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Home Cosmetic Science Talk Formulating Hair How can I improve my hair conditioner for humid conditions?

  • How can I improve my hair conditioner for humid conditions?

    Posted by kannes on February 28, 2023 at 2:05 pm


    I’ve been working on a solid hair conditioner bar this winter and I finally got the formula where I wanted it to be. My hair had been LOVING it and was beautifully shiny, bouncy, and silky. Then it got humid this week for the first time since I’ve started formulating and hair is now a little frizzy/poofy and not very silky when outdoors…the texture feels a little bit rough now.

    I’ve got silicones in the formula so I thought that would’ve helped prevent moisture from getting in the hair to cause this frizz. Do y’all have any advice on what I can do to improve this formula for humid conditions? Any tips much appreciated. Thank you!

    Cetyl Alcohol 17.8%

    Jeequat NDCS 52% (Cetyl Alcohol (and) Behentrimonium Chloride (and) Cocamidopropyl Betaine (and) Sorbitan Laurate)

    BTMS 50 14%

    Glyceryl Oleate 2%

    Surfpro Helia 2% (Disunfloweroylethyl Dimonium Chloride (and) Sunflower Seed Oil Glycerides (and) Lauryl Lactyl Lactate)

    Clearhance C 1.2% (Cassia Hydroxypropyltrimonium Chloride)

    Polyquaterium 7 3%

    Dimethicone 350 2%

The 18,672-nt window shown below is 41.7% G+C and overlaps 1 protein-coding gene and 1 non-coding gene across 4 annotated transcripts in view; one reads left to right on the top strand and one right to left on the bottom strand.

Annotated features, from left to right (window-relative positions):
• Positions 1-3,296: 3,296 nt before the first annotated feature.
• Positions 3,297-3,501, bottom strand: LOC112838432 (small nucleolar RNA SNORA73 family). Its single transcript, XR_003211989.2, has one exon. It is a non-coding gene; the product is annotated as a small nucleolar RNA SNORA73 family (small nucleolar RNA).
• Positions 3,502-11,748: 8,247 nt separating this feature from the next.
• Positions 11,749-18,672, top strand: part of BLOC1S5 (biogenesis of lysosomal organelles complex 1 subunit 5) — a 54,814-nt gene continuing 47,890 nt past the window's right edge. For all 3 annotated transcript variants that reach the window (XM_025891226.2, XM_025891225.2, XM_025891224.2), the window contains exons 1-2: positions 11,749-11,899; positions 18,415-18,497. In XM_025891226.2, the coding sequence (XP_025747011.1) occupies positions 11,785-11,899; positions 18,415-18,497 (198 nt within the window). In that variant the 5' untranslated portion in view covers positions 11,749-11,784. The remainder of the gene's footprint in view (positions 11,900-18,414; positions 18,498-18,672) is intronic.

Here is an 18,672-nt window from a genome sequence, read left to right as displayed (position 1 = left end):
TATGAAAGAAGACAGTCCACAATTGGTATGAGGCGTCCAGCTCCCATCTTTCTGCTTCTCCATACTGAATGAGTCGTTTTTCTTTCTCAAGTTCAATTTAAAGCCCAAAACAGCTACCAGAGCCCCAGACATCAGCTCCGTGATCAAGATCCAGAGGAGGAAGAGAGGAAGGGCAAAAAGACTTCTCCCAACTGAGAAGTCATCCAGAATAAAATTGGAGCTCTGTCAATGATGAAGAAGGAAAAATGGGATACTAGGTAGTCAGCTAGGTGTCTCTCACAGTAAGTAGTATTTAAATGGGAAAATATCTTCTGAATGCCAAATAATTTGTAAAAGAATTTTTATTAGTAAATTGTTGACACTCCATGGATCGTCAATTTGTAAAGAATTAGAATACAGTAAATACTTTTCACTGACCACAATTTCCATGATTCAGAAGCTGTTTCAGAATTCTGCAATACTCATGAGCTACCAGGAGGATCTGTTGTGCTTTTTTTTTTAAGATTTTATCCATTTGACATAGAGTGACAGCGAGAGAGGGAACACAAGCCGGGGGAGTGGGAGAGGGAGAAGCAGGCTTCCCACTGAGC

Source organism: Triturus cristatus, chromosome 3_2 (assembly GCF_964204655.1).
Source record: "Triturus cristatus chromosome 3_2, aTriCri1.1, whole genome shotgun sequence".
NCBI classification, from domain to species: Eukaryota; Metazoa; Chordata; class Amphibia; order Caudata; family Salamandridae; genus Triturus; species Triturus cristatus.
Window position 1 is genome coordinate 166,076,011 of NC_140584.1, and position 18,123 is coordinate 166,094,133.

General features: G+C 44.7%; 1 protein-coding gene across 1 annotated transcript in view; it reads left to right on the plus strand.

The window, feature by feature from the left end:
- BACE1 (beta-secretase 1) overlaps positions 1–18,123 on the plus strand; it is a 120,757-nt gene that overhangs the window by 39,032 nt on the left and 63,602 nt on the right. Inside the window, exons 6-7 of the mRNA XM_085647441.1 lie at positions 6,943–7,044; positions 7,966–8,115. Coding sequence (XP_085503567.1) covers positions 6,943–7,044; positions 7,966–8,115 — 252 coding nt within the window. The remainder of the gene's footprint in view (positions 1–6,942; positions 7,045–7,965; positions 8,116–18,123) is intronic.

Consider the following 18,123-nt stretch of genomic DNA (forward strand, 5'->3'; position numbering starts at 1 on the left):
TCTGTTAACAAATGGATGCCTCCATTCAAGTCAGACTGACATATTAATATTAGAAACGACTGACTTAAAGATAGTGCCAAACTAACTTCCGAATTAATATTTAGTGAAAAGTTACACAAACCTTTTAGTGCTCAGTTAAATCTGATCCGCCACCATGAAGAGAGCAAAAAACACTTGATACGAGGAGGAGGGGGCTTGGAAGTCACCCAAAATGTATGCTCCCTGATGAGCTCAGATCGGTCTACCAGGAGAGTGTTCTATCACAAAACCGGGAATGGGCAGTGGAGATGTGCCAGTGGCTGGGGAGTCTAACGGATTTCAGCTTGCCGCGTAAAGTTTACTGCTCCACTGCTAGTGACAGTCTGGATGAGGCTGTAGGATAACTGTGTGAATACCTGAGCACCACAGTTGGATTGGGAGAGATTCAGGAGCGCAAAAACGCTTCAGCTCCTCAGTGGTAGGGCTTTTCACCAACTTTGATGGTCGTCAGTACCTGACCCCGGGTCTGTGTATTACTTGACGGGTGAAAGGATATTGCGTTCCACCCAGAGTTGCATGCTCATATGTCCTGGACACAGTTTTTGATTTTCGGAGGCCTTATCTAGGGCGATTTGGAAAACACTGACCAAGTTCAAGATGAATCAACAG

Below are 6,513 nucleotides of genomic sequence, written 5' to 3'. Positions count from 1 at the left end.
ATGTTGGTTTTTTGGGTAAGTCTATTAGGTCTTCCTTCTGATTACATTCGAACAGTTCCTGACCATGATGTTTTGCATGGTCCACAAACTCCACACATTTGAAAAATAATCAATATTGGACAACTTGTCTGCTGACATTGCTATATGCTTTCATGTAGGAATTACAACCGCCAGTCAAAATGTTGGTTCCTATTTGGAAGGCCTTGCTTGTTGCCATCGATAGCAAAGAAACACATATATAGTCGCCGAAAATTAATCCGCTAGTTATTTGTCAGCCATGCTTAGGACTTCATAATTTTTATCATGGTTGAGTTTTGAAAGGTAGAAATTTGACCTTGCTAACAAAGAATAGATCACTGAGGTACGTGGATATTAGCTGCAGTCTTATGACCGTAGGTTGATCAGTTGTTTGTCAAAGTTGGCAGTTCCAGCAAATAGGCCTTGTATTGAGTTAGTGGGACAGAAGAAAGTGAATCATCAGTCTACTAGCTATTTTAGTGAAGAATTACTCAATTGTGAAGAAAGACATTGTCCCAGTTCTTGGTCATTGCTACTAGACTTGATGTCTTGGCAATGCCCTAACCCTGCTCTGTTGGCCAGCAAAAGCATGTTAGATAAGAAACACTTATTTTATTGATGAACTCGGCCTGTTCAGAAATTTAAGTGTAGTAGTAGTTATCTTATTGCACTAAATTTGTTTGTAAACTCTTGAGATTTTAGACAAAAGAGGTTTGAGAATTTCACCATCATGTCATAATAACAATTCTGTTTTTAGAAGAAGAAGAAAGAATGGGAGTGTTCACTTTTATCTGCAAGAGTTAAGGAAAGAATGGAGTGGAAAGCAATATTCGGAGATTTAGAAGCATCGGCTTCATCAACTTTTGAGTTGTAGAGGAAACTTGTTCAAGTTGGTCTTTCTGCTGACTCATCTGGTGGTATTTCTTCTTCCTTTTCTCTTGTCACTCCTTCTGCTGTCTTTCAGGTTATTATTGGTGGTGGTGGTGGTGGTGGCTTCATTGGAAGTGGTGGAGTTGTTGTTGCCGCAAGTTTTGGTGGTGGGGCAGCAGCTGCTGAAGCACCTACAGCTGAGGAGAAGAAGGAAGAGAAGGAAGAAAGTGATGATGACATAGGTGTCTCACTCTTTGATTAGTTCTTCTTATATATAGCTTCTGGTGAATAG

Bis-aminyl dimethicone 2%

    Hydrolyzed quinoa protein 1.8%

    Euxyl K703 1% (Phenoxyethanol (and) Benzoic Acid (and) Dehydroacetic Acid)

    Tetrasodium Glutamate Diacetate .2%

    Fragrance .7%

    Colorant .3% (Titanium dioxide & iron oxide)

    ketchito replied 2 weeks, 6 days ago 3 Members · 2 Replies
  • 2 Replies
  • chemicalmatt

    March 1, 2023 at 10:37 am

    This is a tough one here. You were smart to include the silicones and that should fend off any humidity affects. I can only point to that cassia polyquat. That is likely hygroscopic in solid state. On the other hand, maybe all the cationic salts here are hygroscopic in solid state? Would adding more dimethicone help?

  • ketchito

    March 1, 2023 at 8:51 pm

    Two theories from my side: 1) the change of weather made you switch the temperature of your shower (since you’re using a bar, the hotter the environment, the more deposition you’ll have as long as you’re a bit above the bar’s melting point), 2) before it got humid, you didn’t require any special benefit from your bar (conditioning bars don’t perform as good as regular emulsions), but humidity makes hair a bit messy, and that’s when you notice a conditioning bar is not good enough.